August 18, 2011
Itís noon, the sun is out, and weíve just rumbled up a bumpy forest road to a nice parking spot in the shade of a pine tree. Lots of cars around, but it turns out weíve still parked well short of the actual trailhead, about ½-mile. No matter, the day is great, and a bit of road walking isnít a bad way to warm up for a long hike. This is my first time hiking in Grand Teton National Park. Iíve driven through on Hwy 89 many times in the last 10 years, but never have I gotten beyond the overlooks that line the roadway. Itís also my first backpack since spring, and itís good to get the pack back on. Andra is along for this trip, and is carrying most all the food in the bear canister while Iím lugging the tent, stove and water filter. We pass by dozens of cars along the road, and finally weíre at the trailhead, where a full parking lot convinces us that we may not have gotten much closer to the actual trailhead than we did.
Up the trail, through aspen and wildflowers drying in the hot summer sun. The trail starts at around 6800 ft, so the heat is present and noticeable. Iím soon sweating, and glad that most of this slight uphill grade is through trees. A group of people cluster up ahead, and we see when we arrive that itís a nice perch in the shade to look down on Phelps Lake, a very mountain lake at the mouth of Death Canyon. We hike downhill from this point from 7200í to about 6800, giving up all the elevation weíve gained so far, and then take the split in the trail up Death Canyon.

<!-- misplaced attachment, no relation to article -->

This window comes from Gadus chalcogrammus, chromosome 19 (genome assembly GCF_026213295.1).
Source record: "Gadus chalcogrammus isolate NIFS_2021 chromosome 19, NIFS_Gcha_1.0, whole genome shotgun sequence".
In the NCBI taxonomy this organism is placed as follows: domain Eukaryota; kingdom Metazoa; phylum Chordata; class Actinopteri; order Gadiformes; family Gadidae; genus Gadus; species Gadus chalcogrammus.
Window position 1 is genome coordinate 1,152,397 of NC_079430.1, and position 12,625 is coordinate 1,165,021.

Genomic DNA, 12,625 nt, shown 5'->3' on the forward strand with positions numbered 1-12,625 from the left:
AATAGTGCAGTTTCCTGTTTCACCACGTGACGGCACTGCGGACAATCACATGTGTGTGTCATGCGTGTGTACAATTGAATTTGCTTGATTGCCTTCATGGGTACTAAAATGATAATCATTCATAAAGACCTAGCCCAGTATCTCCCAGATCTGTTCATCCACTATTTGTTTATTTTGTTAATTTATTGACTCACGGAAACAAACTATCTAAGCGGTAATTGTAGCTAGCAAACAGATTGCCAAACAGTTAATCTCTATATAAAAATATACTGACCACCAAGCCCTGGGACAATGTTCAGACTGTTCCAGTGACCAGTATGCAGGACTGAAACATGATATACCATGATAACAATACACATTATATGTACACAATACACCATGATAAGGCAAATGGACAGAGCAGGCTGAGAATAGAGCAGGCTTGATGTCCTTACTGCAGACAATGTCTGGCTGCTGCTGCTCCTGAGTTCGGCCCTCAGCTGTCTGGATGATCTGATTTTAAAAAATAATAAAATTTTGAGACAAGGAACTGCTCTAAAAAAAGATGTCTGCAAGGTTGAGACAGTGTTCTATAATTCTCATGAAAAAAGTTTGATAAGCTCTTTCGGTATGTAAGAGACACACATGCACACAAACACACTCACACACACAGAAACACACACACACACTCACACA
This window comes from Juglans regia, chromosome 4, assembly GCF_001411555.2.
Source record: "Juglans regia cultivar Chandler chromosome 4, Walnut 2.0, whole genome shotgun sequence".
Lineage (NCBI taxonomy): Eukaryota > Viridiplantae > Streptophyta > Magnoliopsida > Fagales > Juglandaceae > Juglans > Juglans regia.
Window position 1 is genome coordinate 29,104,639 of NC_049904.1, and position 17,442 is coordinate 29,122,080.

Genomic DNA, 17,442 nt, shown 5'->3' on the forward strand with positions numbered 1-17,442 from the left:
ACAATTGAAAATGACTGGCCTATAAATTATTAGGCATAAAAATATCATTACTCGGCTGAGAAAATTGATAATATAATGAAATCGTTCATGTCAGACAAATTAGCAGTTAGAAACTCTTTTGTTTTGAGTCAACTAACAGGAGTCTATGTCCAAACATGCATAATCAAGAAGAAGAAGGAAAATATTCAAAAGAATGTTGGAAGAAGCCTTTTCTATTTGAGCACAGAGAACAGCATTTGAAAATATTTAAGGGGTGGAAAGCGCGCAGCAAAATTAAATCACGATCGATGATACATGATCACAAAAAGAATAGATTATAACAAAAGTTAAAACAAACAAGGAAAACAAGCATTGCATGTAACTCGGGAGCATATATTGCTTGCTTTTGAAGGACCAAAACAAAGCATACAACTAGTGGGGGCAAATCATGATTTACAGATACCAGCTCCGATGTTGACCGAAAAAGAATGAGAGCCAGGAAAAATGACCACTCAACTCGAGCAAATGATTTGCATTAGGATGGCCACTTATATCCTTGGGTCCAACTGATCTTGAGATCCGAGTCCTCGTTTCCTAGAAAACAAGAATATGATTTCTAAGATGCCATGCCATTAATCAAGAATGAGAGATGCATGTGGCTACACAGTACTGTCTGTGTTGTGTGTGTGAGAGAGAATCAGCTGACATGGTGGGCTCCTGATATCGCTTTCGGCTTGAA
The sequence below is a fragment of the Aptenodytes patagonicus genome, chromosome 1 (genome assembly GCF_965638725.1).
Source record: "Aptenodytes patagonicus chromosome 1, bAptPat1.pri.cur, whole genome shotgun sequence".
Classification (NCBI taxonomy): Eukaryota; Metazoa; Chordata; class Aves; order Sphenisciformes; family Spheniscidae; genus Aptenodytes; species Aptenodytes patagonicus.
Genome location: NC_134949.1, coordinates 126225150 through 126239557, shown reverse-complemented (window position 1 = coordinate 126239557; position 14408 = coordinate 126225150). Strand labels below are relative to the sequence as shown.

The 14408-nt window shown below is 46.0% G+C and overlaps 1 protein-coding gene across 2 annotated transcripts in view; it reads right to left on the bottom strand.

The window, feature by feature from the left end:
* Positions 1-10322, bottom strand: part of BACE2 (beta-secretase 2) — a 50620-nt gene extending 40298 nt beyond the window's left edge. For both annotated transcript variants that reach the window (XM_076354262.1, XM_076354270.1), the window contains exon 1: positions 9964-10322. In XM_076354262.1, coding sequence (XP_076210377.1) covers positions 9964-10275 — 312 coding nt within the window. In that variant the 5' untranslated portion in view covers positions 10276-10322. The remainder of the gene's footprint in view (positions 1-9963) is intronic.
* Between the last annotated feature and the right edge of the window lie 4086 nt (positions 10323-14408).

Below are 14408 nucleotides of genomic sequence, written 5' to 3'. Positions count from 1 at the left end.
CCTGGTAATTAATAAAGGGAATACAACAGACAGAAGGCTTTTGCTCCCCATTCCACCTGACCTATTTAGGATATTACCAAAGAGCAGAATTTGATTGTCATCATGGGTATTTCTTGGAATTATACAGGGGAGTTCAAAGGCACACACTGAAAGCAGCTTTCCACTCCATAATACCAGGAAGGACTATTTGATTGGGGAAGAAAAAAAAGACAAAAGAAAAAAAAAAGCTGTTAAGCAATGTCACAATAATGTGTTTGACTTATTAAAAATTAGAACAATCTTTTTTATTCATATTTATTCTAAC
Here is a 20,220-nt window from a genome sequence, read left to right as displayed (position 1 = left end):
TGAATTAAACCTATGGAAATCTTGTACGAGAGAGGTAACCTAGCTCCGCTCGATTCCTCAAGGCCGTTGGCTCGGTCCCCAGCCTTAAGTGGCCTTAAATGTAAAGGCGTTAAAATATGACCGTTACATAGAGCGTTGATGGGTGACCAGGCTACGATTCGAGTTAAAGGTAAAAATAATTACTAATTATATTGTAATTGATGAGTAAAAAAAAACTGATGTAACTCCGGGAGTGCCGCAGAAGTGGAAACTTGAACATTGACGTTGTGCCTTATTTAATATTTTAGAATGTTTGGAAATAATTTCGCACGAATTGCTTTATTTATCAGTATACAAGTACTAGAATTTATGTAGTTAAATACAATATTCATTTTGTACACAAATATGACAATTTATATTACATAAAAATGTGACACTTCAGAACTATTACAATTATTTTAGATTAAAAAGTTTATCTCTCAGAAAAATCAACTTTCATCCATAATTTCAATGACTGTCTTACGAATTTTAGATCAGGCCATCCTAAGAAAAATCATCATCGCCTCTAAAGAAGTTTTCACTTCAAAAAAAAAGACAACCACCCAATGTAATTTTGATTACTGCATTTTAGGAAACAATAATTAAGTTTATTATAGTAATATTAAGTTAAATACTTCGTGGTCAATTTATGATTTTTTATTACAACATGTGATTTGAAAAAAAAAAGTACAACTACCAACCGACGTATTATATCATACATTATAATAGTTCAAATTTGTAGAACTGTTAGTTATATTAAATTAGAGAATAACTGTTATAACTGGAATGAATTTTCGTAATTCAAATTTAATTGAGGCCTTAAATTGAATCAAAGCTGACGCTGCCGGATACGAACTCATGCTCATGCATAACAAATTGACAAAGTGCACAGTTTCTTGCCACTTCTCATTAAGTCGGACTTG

Death Canyon is narrow and very deep, with steep rock walls that are especially imposing on the south side. The trail winds up through broken chunks of granite, usually high above the rushing water in the canyon bottom. We pass by a scattering of wildflowers, but it is apparent that the peak bloom is over down at this elevation. We pass by a couple of rangers who want to see our permit, and lots of hikers on their way down the canyon. Itís still hot, and we stop by the water to rest as soon as the trail gets near it. In the shade, Andra shucks off her boots and wades out into the icy clear water, and even with her tolerance of cold feet, sheís only able to stand it for a minute before sheís out warming them back up in the sun.